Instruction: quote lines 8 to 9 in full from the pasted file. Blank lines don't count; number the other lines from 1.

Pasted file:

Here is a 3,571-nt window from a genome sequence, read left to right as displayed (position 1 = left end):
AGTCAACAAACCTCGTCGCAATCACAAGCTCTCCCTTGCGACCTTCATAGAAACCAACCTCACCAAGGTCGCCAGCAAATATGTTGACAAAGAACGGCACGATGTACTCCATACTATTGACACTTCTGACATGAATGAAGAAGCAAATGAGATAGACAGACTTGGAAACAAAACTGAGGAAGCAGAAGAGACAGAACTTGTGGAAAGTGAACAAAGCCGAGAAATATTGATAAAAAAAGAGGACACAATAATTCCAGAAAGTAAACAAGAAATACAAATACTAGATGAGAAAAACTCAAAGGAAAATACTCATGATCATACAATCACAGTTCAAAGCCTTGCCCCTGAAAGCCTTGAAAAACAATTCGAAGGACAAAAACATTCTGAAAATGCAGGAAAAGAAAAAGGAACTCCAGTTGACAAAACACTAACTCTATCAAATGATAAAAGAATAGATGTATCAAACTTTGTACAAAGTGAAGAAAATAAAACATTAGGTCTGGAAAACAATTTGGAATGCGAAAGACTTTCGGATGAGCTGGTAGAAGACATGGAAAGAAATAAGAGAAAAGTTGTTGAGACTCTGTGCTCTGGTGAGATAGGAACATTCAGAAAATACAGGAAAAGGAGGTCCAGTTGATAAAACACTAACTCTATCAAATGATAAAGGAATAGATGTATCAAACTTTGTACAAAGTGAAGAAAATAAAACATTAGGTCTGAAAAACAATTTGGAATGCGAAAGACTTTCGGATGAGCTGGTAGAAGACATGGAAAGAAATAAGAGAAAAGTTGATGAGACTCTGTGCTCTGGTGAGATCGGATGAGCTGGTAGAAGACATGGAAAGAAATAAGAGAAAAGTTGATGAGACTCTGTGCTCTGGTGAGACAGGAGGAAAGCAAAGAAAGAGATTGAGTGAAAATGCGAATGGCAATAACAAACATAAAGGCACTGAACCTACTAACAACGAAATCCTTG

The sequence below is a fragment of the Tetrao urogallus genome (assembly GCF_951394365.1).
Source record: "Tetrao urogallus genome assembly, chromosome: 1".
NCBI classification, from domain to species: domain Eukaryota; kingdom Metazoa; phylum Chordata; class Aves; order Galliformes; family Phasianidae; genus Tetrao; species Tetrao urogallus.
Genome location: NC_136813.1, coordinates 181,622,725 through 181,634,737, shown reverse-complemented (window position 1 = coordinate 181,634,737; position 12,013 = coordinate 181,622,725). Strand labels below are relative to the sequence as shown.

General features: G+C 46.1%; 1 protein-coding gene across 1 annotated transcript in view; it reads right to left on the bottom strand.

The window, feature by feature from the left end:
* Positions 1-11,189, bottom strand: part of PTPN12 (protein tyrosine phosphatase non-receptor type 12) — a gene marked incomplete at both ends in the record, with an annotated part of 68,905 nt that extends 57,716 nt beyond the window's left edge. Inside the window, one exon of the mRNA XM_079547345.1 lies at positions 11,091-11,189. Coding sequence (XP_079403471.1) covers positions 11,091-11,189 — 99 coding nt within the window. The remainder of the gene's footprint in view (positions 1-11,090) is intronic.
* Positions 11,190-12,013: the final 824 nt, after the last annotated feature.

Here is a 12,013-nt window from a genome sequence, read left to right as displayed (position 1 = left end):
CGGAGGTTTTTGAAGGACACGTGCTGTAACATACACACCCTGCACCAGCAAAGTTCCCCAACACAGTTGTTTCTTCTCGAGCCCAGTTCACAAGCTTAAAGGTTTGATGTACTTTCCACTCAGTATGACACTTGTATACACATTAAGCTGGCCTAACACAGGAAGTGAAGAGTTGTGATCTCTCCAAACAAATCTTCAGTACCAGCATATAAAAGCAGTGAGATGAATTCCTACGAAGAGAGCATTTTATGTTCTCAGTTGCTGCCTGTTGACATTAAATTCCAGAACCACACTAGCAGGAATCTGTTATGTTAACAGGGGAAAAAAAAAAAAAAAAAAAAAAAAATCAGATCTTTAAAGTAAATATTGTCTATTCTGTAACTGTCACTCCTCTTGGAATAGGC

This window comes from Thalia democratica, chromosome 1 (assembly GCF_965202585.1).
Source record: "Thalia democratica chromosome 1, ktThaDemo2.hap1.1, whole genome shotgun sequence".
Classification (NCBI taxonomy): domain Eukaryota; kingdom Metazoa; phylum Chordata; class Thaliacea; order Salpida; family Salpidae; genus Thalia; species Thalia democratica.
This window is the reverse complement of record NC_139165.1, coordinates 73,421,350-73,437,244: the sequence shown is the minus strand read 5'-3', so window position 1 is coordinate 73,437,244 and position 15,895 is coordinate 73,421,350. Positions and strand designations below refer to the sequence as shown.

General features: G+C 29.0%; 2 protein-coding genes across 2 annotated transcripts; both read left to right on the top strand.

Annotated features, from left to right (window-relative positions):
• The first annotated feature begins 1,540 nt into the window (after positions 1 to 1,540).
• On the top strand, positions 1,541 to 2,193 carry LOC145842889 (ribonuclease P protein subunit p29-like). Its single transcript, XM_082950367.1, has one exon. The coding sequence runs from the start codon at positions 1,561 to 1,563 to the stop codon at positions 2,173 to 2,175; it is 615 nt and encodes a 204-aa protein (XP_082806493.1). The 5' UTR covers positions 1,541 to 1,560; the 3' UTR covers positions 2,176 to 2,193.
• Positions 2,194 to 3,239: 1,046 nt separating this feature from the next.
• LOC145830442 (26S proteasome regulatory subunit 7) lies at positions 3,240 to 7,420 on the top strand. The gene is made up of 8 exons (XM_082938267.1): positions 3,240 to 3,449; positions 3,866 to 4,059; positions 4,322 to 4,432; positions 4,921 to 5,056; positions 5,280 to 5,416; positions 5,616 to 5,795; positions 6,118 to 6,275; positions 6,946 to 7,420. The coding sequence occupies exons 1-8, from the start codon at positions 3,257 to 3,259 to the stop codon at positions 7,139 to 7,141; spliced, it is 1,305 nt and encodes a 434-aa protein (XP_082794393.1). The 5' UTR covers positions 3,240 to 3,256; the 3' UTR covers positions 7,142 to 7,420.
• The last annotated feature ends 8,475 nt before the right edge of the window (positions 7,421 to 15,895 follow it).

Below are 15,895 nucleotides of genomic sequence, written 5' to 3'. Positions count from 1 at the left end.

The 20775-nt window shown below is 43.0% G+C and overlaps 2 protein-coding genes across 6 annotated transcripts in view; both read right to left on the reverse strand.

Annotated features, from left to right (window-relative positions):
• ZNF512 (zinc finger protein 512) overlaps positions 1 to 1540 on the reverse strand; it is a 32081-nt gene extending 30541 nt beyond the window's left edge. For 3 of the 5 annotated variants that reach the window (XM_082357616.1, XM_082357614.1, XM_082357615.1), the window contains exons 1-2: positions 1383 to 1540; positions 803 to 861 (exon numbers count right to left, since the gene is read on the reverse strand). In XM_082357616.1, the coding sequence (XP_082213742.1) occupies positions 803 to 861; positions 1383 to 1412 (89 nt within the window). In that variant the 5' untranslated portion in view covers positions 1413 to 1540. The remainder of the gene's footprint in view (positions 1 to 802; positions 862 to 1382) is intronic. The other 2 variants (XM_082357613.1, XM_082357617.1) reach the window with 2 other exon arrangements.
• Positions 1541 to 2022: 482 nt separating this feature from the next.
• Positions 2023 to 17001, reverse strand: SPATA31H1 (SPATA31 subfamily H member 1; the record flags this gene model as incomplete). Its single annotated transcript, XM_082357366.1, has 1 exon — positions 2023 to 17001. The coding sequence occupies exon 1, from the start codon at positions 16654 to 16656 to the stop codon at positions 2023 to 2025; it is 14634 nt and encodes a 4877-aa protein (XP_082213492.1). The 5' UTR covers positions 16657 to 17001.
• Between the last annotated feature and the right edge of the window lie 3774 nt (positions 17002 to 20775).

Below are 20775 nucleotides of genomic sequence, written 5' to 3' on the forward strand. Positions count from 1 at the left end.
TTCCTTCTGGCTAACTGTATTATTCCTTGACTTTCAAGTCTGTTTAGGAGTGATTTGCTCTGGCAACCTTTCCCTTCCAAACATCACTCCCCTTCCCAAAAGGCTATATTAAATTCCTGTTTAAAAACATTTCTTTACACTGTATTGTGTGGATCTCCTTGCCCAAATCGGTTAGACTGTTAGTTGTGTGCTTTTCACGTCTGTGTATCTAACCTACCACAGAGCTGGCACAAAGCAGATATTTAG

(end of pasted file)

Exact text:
The window, feature by feature from the left end:
* Positions 1-11,189, bottom strand: part of PTPN12 (protein tyrosine phosphatase non-receptor type 12) — a gene marked incomplete at both ends in the record, with an annotated part of 68,905 nt that extends 57,716 nt beyond the window's left edge. Inside the window, one exon of the mRNA XM_079547345.1 lies at positions 11,091-11,189. Coding sequence (XP_079403471.1) covers positions 11,091-11,189 — 99 coding nt within the window. The remainder of the gene's footprint in view (positions 1-11,090) is intronic.